In the morning, breakfast was as unappetizing as the previous night’s dinner. In fact, it was a potato. As I sat looking over my sad, lonely potato, prodding it and wondering if it was even possible to eat such a depressing-looking thing, I noticed another man at the opposite side of the room. His face was familiar, but that didn’t strike me as unusual. In North Korea, there are few tourists and few tour companies, and we are all taken to several of the most important locations, so you start recognizing people, even if you never speak to them.
Still, though, he looked more than familiar… He, too, was sitting alone, staring at a boiled potato, rolling it around his plate. He seemed melancholy.
I left my potato on the plate and checked out, had a walk around the hotel, and then our tour bus took us to Rimyongsu Waterfalls. They were spectacularly beautiful. Not spectacular like the Victoria Falls, but in subtle, gentle, way. Again, we met more North Korean people travelling around their country on special permission from the government. They were so happy and playful, and seemed amazed that there were foreigners here. When my friend and I took a photo together, a large group ran over to get in the photo with us. Just as in rural China, everyone wanted a photo with the foreigners. One man, sadly, broke my toe as he jumped enthusiastically into the shot.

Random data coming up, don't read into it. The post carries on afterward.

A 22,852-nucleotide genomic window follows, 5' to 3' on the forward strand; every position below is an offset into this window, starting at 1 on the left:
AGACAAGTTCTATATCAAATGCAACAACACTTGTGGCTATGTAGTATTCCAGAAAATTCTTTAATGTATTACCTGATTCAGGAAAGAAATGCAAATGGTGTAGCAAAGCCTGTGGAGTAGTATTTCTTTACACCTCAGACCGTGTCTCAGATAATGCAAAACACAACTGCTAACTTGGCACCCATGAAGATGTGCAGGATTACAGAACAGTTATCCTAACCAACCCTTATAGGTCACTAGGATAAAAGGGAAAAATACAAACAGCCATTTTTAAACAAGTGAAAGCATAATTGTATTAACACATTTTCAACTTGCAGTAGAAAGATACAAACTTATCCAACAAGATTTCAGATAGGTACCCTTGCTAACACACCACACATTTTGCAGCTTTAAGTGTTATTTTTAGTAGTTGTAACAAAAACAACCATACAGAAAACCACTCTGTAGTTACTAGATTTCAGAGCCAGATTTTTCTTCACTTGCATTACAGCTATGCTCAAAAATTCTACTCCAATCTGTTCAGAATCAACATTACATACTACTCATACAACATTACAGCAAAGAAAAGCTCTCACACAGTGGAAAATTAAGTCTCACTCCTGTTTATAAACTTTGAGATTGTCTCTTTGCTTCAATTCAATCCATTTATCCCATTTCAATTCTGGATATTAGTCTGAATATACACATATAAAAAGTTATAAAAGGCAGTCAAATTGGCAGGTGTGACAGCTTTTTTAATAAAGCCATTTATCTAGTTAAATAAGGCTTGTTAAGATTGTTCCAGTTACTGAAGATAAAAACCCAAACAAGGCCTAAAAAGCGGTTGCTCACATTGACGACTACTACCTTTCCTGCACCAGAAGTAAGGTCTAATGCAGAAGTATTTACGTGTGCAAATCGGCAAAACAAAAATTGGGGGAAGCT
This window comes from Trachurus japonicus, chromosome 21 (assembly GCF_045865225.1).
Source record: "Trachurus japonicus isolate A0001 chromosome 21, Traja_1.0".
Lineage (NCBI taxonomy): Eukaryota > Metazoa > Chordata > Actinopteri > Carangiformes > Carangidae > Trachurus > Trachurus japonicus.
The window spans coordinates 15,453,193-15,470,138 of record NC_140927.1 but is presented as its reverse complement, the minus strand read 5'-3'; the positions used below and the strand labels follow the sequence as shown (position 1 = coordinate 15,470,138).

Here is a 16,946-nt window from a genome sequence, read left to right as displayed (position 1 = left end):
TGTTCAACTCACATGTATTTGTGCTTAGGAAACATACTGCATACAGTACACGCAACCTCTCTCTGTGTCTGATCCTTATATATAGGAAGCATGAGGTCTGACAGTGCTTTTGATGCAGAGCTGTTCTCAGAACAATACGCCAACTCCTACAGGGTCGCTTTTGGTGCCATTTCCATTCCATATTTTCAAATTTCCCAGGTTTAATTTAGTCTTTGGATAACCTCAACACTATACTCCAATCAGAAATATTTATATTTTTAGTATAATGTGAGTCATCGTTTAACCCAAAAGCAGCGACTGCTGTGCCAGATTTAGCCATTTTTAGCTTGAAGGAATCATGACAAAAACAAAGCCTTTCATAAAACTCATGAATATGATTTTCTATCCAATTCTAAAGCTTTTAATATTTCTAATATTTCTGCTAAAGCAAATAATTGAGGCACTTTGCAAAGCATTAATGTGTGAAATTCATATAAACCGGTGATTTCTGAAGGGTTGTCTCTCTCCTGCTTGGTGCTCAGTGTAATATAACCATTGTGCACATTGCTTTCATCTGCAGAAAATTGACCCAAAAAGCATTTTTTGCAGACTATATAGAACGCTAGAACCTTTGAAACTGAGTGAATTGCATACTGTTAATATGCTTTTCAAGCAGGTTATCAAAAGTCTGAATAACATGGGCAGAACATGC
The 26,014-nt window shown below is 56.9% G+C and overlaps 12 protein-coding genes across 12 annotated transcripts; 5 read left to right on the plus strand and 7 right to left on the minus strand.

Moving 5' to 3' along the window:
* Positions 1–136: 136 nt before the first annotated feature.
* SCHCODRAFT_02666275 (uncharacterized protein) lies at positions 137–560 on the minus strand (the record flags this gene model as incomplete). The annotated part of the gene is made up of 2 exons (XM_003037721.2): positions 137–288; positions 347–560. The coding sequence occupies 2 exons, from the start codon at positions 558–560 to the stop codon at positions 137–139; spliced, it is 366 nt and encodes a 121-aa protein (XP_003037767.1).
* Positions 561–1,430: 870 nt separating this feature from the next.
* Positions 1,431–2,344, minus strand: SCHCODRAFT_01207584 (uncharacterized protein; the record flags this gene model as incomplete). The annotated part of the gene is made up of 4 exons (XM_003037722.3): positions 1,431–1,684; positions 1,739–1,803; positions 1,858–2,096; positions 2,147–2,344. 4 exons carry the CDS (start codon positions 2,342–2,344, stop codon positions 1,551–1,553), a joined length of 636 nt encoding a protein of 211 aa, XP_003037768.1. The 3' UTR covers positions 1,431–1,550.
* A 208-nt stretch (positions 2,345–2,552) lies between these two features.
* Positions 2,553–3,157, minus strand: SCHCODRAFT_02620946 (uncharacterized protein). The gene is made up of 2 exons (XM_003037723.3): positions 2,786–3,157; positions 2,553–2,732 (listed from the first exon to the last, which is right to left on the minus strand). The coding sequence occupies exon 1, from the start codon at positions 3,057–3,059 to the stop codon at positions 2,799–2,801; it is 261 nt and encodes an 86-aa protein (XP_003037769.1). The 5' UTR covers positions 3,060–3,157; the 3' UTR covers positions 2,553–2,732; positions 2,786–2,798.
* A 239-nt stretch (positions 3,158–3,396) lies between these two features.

Passing the through the countryside, we saw the real beauty of this country, but also the deprivation. People looked very emaciated. The homes and businesses were simple, yet looked comfortable. All the trees had calculus written on them so that children could study as they walked to school (or, perhaps, went to work in the fields).
We saw a few more tourist spots and met lots more North Korean tour groups, then flew back to Pyongyang to watch a football game. On the way to the “airport” at Samjiyon, our English tour group leader, who was usually off with other groups, said, “This is been a great day. I got to meet one of my heroes.” We asked who, and he said, “Didn’t you see him in the restaurant this morning? It was Werner Herzog.”
Werner Herzog! Of course! I was furious with myself. I’ve always loved his movies and actually spent two years trying to get an interview with him for Beatdom. I couldn’t believe I’d sat and watched the man muse over his breakfast potato, knowing his face was familiar, and not realized.
The guide showed me an hilarious selfie he’d taken with Herzog. “He was so nice! He told me he’s here shooting a film about the volcano nearby.”
I’d had a great trip to Mount Paekdu and the surrounding regions, but I was heartbroken to realize that I hadn’t gotten a chance to speak with one of my heroes. If I’d been anywhere else in the world I would’ve canceled the flight back and stayed another few days to hopefully run into the man and speak with him about his movies (apparently he’d been incredibly friendly and spoke at length about his movies). Alas, this was North Korea, and you did what you were told.